Successfully reported this slideshow.
We use your LinkedIn profile and activity data to personalize ads and to show you more relevant ads. You can change your ad preferences anytime.

Fostering scientific critical thinking and creativity in higher education – Carl Wieman

259 views

Published on

This presentation was given by Carl Wieman at the conference “Creativity and Critical Thinking Skills in School: Moving a shared agenda forward” on 24-25 September 2019, London, UK.

Published in: Education
  • Be the first to comment

  • Be the first to like this

Fostering scientific critical thinking and creativity in higher education – Carl Wieman

  1. 1. Fostering scientific Critical Thinking and Creativity in Higher Education I. Research on how to teach more effectively– students learn to think more like scientists (make better decisions =“expertise”). Critical thinking and creativity integral components. II. Institutional change. Experiment in large scale improvement in teaching at large research universities. Show is possible. Factors that help and hinder.
  2. 2. Research on better ways to teach at university level “Discipline-based education research”-- ~40 years. Science & engineering faculty members. Research on teaching and learning in their disciplines at university level. Primarily in N. America. Increasing connections with cognitive psychology. Typical university science classroom research (with jargon removed): 1. Test how well students learn to make decisions like relevant scientist (physicist, biologist, …). 2. Compare for different teaching methods: a. Control--Lecture. (Students told what to do) b. Practice making decisions, with frequent feedback.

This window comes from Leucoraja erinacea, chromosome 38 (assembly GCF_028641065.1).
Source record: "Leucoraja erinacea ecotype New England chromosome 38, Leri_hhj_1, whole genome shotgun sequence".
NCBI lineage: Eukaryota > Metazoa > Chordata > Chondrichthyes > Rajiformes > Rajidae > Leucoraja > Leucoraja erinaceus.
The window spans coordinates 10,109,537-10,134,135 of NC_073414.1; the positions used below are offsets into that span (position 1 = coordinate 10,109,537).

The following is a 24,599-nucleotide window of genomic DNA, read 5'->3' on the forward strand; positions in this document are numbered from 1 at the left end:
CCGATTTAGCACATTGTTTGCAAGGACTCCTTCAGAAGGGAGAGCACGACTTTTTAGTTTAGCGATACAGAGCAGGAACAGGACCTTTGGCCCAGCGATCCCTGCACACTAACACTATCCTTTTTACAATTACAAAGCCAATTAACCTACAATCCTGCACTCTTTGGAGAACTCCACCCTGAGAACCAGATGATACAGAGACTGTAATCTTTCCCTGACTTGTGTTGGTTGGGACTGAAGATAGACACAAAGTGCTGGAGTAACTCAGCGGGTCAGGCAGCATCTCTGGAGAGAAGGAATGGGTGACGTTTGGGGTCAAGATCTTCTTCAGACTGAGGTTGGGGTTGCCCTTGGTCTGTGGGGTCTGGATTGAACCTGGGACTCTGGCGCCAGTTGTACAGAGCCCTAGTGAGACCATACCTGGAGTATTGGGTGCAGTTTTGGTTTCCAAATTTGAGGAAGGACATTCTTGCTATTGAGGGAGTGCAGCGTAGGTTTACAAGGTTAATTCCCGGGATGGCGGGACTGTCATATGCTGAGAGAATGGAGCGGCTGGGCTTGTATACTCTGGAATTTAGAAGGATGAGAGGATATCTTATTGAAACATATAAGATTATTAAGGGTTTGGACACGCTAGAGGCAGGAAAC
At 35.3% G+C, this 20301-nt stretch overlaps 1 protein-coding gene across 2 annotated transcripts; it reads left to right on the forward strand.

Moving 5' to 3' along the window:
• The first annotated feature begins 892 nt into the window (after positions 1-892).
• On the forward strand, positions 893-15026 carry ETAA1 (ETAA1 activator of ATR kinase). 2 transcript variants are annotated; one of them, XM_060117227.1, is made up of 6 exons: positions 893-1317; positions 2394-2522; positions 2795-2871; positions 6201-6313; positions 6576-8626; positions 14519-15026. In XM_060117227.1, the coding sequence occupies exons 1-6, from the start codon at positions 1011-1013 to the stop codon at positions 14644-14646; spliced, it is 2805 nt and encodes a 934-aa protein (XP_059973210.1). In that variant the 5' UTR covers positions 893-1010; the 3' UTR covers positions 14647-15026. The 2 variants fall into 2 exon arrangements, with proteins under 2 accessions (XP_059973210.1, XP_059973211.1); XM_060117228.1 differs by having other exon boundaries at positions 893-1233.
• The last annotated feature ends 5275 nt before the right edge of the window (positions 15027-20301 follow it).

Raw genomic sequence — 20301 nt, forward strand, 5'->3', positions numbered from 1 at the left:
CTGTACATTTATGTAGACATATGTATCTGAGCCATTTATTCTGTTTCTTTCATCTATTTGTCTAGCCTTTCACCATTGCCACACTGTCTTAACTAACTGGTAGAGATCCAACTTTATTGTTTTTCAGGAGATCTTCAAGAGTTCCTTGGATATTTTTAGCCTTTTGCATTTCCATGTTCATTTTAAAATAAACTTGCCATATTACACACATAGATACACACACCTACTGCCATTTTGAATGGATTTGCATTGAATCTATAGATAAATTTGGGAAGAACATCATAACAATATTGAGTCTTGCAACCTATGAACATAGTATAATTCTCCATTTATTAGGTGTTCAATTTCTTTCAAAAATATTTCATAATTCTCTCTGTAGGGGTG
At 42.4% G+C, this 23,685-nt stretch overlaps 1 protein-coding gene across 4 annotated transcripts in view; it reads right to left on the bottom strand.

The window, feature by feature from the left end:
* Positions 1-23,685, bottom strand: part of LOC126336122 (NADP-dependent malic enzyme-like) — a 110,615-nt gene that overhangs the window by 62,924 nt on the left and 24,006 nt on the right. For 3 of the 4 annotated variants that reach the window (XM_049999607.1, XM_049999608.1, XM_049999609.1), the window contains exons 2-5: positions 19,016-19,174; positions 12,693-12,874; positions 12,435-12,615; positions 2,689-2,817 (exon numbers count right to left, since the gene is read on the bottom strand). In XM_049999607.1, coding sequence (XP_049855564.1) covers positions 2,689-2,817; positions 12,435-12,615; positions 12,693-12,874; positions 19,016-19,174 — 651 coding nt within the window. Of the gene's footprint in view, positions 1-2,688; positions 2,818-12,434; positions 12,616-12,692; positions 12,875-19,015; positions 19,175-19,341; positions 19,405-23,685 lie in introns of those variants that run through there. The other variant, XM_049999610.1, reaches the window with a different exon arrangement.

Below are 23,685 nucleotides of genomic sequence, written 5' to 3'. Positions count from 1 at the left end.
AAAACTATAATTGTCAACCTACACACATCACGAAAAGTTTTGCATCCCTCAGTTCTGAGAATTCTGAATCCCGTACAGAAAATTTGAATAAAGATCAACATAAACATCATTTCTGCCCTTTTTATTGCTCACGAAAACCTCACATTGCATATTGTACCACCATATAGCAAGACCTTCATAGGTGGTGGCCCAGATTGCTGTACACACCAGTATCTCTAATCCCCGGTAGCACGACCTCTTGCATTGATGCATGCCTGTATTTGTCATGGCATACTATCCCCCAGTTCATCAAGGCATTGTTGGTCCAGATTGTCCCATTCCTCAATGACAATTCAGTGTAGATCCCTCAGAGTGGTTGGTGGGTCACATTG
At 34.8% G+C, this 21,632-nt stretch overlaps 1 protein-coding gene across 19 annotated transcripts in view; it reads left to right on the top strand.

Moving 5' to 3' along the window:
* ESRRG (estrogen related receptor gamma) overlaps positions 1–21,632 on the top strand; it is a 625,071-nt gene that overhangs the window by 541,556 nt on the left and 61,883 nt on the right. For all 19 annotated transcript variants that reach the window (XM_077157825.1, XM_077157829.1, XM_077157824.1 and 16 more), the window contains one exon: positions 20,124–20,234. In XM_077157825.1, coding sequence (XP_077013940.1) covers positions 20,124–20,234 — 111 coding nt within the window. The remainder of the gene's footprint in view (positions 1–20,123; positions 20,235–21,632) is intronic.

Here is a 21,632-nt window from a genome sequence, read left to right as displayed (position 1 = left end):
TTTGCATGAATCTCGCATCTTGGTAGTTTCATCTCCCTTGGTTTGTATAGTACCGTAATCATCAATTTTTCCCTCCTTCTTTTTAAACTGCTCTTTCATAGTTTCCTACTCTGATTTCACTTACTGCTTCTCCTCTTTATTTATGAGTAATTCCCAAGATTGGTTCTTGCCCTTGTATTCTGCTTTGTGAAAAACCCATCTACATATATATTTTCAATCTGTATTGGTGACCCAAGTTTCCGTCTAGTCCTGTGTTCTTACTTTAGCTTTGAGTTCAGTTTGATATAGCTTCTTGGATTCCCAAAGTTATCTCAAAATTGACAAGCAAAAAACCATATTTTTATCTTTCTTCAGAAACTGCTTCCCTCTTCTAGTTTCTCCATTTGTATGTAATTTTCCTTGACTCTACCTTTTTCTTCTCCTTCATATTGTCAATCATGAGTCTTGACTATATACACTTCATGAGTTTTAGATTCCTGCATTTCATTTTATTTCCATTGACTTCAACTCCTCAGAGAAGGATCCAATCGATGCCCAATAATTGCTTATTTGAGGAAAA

3. 3. ~ 1000 studies across university STEM • consistently show greater learning • lower failure & dropout rates How relates to ed. research in schools (K-12)? School research harder, many more confounding variables. Results not as clean or definitive as univ. level. Basic principles almost certainly apply, but may not be complete.
  4. 4. New paradigm on learning at university old/current model brain changeable ~ same transformation knowledge Primary educational focus of universities: • contents of knowledge “soup” (curriculum) • admitting best brains • blaming school (K-12) for failures new research-based view Change neurons by intense thinking. Improved capabilities. Soaks in, varies with brain teaching methods dominate
  5. 5. Control--standard lecture class– highly experienced Prof with good student ratings. Experiment–- new physics Ph. D. trained in principles & methods of research-based teaching. two ~identical sections. 1st year physics. 270 students each. They agreed on: • Same material to cover • Same class time (1 week) • Same exam (jointly prepared)- start of next class Learning in large class* *Deslauriers, Schelew, Wieman, Sci. Mag. May 13, ‘11